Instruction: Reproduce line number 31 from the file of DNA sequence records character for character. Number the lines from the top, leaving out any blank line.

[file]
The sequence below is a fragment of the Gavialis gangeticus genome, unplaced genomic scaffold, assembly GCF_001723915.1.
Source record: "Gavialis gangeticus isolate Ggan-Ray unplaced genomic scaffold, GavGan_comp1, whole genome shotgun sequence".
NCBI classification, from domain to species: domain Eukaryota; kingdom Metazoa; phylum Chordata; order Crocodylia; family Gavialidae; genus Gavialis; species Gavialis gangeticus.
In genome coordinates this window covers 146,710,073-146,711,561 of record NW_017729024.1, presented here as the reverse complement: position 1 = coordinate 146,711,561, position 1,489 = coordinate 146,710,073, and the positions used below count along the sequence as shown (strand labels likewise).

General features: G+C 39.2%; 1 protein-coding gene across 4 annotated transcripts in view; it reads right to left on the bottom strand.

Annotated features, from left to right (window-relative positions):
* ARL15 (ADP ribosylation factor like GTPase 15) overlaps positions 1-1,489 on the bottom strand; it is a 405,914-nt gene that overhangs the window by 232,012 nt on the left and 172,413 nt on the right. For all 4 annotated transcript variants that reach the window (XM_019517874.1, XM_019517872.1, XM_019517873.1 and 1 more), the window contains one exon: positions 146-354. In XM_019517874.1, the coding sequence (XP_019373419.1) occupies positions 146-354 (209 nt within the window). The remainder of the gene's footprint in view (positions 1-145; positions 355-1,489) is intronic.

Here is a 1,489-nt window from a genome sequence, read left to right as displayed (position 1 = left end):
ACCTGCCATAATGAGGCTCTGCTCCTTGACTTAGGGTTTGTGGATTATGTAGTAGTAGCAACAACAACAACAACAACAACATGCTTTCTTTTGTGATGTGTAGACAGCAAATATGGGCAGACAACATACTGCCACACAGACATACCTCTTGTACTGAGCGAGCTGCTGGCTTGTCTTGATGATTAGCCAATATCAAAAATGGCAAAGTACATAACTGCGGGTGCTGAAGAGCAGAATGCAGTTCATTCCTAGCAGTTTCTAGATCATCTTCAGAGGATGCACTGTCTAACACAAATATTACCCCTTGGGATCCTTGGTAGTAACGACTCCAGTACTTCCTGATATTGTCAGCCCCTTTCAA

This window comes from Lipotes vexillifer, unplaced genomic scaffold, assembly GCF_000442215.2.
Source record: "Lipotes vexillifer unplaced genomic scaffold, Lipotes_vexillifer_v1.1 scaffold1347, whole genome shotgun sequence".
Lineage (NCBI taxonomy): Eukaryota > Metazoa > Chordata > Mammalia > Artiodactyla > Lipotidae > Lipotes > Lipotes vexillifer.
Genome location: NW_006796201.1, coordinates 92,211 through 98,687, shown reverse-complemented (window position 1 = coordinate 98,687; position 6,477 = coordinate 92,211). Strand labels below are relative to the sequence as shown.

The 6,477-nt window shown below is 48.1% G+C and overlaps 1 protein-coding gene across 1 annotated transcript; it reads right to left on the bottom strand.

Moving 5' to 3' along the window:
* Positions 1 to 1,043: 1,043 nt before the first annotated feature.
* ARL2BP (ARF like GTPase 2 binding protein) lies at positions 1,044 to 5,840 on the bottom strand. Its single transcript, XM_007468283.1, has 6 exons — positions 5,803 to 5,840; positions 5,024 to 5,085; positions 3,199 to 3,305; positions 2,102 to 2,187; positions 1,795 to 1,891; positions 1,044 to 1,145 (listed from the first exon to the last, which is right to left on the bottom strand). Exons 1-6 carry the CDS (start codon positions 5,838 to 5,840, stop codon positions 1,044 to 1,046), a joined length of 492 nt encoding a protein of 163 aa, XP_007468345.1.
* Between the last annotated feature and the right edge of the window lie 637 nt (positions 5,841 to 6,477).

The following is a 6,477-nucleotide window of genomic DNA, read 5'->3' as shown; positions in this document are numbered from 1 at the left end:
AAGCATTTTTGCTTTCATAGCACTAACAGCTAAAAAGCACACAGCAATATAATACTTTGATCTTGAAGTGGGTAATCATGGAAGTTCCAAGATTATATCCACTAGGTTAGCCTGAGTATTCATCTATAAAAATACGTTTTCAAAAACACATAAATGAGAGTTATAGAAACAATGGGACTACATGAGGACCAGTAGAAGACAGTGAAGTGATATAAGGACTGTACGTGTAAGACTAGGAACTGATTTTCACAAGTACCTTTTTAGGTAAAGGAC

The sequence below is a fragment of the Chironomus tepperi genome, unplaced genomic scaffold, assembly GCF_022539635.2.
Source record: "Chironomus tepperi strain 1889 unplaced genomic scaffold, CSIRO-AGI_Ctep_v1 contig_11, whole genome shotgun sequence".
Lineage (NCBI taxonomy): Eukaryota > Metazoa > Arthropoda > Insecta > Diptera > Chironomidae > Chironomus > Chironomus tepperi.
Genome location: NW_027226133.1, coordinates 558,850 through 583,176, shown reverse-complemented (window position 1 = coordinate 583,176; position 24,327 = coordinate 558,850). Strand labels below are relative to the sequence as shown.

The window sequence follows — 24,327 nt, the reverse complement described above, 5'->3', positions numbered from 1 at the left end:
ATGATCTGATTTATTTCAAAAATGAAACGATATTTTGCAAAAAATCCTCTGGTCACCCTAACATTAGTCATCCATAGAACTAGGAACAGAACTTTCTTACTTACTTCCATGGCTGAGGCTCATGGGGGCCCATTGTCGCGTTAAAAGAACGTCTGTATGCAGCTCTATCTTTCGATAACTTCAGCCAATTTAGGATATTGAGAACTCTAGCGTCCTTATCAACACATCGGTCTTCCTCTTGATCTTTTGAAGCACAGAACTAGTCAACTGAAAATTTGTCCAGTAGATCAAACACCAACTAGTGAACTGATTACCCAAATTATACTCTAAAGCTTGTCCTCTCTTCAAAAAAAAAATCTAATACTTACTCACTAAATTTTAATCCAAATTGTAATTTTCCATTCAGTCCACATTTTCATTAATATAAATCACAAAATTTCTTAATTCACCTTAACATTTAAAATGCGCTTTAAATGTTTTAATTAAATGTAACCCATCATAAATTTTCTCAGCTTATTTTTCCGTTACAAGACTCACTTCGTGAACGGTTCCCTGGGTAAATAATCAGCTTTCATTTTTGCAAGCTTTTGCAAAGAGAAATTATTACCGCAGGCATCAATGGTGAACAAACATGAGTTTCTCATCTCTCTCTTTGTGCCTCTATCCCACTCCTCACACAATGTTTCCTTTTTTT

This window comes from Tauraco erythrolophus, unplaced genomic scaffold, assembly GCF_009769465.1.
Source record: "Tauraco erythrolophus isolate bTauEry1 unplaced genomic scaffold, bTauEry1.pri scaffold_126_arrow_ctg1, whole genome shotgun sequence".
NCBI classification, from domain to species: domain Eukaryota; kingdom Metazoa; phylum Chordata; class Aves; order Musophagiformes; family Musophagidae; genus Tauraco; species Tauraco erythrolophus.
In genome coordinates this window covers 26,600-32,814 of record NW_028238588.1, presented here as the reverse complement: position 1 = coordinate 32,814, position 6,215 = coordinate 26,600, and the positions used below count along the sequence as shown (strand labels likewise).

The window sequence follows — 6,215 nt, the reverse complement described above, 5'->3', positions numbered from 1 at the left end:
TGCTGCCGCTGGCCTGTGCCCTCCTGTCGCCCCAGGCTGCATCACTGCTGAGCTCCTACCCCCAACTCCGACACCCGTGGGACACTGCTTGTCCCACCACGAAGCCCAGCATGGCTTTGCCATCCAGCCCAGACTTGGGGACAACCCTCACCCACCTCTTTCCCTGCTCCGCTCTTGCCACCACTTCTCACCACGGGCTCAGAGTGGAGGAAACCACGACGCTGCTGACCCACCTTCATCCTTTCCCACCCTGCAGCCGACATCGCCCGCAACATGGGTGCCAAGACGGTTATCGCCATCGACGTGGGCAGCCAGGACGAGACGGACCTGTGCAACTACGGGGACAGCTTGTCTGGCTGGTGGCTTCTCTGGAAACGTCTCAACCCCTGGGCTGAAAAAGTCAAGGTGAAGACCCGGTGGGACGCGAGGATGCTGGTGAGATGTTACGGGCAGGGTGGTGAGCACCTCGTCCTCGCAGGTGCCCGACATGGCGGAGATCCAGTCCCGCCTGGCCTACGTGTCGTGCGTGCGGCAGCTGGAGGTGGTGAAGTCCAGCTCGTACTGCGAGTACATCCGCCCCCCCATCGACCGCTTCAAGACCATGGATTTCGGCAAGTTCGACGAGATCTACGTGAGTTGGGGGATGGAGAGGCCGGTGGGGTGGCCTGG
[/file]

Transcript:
The window sequence follows — 6,215 nt, the reverse complement described above, 5'->3', positions numbered from 1 at the left end: